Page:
Two dozen people were killed on Tuesday in terrorist attacks that targeted the airport and a subway station in Brussels, with the Belgian capital under lockdown as authorities rushed to secure other sites.
Two explosions that ripped through the departure hall at the Brussels airport left 11 people dead and 81 injured, the Belga news agency quoted Belgian Health Minister Maggie De Block as saying.
The royal prosecutor called the airport blasts, which occurred around 8 am (0700 GMT), a suicide bombing.
About an hour later - just as many commuters were headed to work - a second explosion was reported in the Brussels subway station of Maelbeek, which is located near EU institutions.
That attack killed 15 people and left 10 seriously injured, the STIB public transport operator told Belgian media. Another 45 people suffered minor injuries, it added.
The federal prosecutor's office said in a statement that the three explosions "were terrorist attacks" and that a terrorism investigation has been launched.
Belgian authorities are working to secure "other sites" that are of concern, Prime Minister Charles Michel said, adding that military reinforcements have been deployed and controls are being carried out at Belgium's borders.
German police were tightening measures at the country's border with Belgium. A spokesman declined to give further details but said the move is part of a series of security measures mounted by police at Germany's borders, airports and train stations.
Michel called the attacks "blind, violent and cowardly."
"In this moment of tragedy, in this dark moment for our country, more than ever I want to call on everyone to display calm, but also solidarity. We are confronted with an ordeal, a difficult ordeal and we have to face this ordeal by being united," Michel said.
The chief of the NATO military alliance, whose headquarters are about 5 kilometres away from the Brussels airport, said the killings were "an attack on our values and on our open societies."
"Terrorism will not defeat democracy and take away our freedoms," NATO Secretary General Jens Stoltenberg said in a statement.
A spokesman for German Chancellor Angela Merkel called on Twitter for "solidarity with the victims" and "determination towards the terrorists."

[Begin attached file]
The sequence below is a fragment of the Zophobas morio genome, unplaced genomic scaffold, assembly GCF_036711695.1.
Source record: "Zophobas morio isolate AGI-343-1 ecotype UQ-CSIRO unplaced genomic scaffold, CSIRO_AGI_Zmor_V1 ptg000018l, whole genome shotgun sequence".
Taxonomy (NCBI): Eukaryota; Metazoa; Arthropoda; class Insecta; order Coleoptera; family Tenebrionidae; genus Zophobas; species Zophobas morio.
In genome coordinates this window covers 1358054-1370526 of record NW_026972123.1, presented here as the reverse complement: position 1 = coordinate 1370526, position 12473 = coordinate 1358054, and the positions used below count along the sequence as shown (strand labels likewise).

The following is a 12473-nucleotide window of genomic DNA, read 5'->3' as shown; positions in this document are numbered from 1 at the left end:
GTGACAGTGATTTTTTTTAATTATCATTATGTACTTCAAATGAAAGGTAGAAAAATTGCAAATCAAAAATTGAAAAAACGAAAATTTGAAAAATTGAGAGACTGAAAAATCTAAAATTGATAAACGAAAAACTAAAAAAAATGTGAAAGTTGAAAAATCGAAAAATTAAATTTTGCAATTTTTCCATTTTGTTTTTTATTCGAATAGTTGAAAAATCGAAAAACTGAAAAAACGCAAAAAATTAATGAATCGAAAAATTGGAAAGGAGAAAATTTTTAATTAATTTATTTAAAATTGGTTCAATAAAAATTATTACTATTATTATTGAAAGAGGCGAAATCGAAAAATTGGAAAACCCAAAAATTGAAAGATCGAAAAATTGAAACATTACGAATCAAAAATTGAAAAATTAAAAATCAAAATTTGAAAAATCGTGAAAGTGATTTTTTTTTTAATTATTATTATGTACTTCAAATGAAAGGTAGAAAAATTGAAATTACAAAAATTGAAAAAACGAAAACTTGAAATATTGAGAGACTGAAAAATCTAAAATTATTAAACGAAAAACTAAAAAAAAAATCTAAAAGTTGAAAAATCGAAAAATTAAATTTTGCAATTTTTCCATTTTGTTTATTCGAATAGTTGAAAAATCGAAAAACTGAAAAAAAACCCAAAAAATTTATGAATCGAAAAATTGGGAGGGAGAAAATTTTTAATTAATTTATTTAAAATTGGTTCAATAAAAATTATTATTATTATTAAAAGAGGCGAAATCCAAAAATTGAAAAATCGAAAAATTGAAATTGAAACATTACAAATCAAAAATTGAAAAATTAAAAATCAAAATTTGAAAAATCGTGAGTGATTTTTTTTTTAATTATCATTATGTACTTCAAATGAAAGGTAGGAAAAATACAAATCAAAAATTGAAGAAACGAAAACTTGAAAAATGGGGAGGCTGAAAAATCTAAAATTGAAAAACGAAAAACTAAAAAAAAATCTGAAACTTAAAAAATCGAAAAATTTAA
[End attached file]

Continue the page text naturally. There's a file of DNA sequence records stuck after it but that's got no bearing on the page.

Belgium raised its terror alert level to 4 after the Brussels airport attack, indicating a "serious and imminent" threat. The alert level at the NATO headquarters has also been increased, Stoltenberg said.
The country had already been on high alert since the arrest in Brussels last week of Salah Abdeslam, a key suspect in the Paris terrorist attacks. Many of the perpetrators of those killings in November had links to the Belgian capital.
In the French capital, President Francois Hollande held an emergency meeting with top ministers, including Prime Minister Manuel Valls and Defence Minister Jean-Yves Le Drian.
"We are faced with a global threat," Hollande said. "The war against terrorism must be conducted across Europe."
Some 1,600 additional security forces have been deployed to secure France's airports and train stations after the Brussels attacks, French Interior Minister Bernard Cazeneuve said.
In the Belgian capital, the entire public transport network was shut down Tuesday, while the city's tunnels were closed to car traffic.
Train traffic across Europe was disrupted following the attacks, with the Eurostar and Thalys high-speed operators saying that none of their trains were running to or from Brussels.
Thalys said one of its trains departing from the Paris station Gare du Nord was redirected to the French city of Lille, and trains have ceased departing from stations in Germany and the Netherlands.
International institutions in Brussels sent staff home. Authorities called on people to stay where they were and not to make phone calls, with the mobile network overburdened.
The airport, located about 15 kilometres from the Brussels centre, cancelled all flights after the attack. Train traffic to the airport was also halted, the SNCB rail company wrote on Twitter.
Pictures posted on social media showed a blown-out window front, debris that appeared to come from a collapsed roof and bloodied people inside and outside the airport. Smoke was also seen rising from the building.
The explosions at the airport took place one after the other, the Belga news agency wrote, quoting eyewitnesses who said that they had heard shots and calls in Arabic beforehand.
Weapons were found in the Brussels airport, Belga reported in the afternoon. A Kalashnikov rifle was discovered in the departure hall, according to the RTBF broadcaster.